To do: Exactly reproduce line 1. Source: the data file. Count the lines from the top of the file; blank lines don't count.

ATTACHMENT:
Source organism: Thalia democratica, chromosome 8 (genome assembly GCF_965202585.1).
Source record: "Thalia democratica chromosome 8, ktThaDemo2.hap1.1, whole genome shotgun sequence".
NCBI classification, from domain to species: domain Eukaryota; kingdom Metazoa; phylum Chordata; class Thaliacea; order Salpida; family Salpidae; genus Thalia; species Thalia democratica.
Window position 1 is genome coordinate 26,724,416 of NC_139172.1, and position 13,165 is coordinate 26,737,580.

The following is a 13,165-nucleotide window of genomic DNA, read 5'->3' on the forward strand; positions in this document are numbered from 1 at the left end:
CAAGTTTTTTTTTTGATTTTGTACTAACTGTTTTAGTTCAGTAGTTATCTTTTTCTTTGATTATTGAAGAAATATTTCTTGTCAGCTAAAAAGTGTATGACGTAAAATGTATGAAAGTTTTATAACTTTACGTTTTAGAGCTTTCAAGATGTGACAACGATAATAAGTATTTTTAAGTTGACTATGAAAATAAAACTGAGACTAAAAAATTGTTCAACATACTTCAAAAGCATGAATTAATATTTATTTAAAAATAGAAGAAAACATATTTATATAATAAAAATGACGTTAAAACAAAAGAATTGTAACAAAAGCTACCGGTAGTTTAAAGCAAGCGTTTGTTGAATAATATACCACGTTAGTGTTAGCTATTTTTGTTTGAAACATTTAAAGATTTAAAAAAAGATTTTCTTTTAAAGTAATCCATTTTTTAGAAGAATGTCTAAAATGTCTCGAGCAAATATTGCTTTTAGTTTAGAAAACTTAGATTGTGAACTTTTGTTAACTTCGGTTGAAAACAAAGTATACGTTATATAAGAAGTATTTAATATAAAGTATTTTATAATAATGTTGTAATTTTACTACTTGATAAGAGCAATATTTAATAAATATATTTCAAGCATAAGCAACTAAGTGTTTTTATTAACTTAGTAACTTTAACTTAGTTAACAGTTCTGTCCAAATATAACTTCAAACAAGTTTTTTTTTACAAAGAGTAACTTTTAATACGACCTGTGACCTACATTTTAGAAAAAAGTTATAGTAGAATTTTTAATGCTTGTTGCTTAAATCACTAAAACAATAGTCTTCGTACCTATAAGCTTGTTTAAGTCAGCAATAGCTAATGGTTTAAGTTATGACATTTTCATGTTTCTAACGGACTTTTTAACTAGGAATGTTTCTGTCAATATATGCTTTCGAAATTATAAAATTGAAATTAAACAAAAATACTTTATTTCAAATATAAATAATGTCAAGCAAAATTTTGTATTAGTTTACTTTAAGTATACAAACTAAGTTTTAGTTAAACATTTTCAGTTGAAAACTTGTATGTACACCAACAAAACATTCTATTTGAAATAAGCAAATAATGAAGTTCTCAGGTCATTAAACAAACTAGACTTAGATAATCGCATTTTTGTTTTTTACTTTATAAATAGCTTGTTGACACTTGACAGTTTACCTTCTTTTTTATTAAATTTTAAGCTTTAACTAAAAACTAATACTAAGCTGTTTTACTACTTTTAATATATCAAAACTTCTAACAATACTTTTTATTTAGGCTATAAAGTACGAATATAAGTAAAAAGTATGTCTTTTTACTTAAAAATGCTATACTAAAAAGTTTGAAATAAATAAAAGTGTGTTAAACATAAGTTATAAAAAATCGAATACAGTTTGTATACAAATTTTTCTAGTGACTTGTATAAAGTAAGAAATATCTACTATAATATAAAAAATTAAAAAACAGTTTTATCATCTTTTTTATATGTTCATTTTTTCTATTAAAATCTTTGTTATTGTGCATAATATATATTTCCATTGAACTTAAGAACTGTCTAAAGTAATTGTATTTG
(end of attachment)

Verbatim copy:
Source organism: Thalia democratica, chromosome 8 (genome assembly GCF_965202585.1).